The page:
After two very profitable years for the shipping lines, the market is shifting into "post-pandemic normality," according to a new Sea-Intelligence report.
"While 2022-Q4 gave us a first glimpse into what this might look like, 2023-Q1 was the first quarter where the carriers' operating profits took a real hit," the Danish maritime data analysis firm said.
"This continued into 2023 Q2, with the combined EBIT dropping by -90% Y/Y (year-on-year) to a little over US$3 billion," it added.
Further to that, Sea-Intelligence noted that both ZIM and Wan Hai once again recorded an operating loss.
It added that while ZIM has had profitability issues in past Q2's, this was a first for Wan Hai in 2012-2023.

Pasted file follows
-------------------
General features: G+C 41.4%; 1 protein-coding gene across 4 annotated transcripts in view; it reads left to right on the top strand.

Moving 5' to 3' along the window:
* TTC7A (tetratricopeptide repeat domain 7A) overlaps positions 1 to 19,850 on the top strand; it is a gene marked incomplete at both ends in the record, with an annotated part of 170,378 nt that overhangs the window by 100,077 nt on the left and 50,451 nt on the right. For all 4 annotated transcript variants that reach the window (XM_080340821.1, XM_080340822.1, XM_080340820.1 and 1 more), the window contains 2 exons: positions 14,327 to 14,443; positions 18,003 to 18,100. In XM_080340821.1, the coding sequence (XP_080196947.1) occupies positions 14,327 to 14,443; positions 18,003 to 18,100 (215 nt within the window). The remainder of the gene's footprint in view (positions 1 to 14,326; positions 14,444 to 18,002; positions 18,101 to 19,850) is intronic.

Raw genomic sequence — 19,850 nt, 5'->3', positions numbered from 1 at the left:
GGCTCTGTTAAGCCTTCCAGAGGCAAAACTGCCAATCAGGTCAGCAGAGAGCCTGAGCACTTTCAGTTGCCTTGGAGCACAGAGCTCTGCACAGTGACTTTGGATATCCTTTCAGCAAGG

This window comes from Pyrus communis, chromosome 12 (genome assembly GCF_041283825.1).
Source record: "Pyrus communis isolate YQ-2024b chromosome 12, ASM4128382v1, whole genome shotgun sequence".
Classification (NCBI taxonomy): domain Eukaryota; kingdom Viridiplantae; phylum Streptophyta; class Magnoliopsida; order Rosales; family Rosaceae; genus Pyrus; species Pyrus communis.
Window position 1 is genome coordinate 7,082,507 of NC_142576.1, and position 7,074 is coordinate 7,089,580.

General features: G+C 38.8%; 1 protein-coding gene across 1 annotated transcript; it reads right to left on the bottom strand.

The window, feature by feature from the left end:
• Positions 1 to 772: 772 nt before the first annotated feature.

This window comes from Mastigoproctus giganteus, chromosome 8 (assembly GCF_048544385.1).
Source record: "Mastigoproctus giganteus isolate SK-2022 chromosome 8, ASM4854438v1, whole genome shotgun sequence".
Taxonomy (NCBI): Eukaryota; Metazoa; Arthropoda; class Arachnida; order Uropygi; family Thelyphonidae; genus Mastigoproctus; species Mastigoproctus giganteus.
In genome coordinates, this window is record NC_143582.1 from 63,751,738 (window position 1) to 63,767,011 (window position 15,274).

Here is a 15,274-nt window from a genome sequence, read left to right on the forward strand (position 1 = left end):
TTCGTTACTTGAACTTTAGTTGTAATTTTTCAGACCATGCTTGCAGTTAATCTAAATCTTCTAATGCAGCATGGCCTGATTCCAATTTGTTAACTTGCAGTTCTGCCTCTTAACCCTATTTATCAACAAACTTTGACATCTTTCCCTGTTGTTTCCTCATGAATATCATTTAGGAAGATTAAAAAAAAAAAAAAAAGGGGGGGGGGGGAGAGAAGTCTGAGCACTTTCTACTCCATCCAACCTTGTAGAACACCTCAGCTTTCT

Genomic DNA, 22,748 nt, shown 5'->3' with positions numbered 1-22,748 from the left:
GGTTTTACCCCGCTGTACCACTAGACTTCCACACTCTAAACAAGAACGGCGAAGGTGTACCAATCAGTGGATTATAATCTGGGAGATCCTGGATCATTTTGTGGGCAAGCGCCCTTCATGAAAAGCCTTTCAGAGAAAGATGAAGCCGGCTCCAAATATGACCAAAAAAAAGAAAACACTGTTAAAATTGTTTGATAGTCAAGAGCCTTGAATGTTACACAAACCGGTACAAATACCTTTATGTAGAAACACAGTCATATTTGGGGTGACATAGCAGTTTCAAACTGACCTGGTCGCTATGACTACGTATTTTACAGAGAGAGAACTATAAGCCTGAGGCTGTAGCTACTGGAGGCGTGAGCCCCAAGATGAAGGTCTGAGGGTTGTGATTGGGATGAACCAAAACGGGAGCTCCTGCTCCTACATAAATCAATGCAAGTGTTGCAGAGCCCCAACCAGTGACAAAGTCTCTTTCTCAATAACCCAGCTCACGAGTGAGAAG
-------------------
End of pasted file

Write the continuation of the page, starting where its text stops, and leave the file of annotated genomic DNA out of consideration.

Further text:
"Figure 1 shows the EBIT/TEU of the shipping lines that publish both their EBIT and their global transported volumes," commented Alan Murphy, CEO of Sea-Intelligence.
He added that none of these shipping lines were able to sustain their EBIT/TEU figures in 2023, with the largest Q2 2023 EBIT/TEU recorded by OOCL of US$305/TEU. In contrast, the smallest EBIT/TEU in Q2 2022 was US$1,377/TEU.
The report revealed that Maersk (US$207/TEU), Hapag-Lloyd (US$298/TEU), and ONE (US$137/TEU) all recorded EBIT/TEU within a much narrower range of US$130-300/TEU.
Meanwhile, Sea-Intelligence pointed out that in all of this, ZIM recorded a negative EBIT/TEU of -US$195/TEU.
"Basically, they lost US$195 for every TEU that they moved in 2023-Q2," the report added.
Sea-Intelligence said a large reason for the decline in profitability is the decrease in the freight rates, which dropped by -48% to -67% across the shipping lines that publish these figures.
"Another reason is the decline in transported volumes."
"What is surprising, however, is that ZIM, one of the only two shipping lines to record an EBIT loss, grew their volumes by 0.5% globally and by roughly 13% on both Transpacific and Asia-Europe," the report added.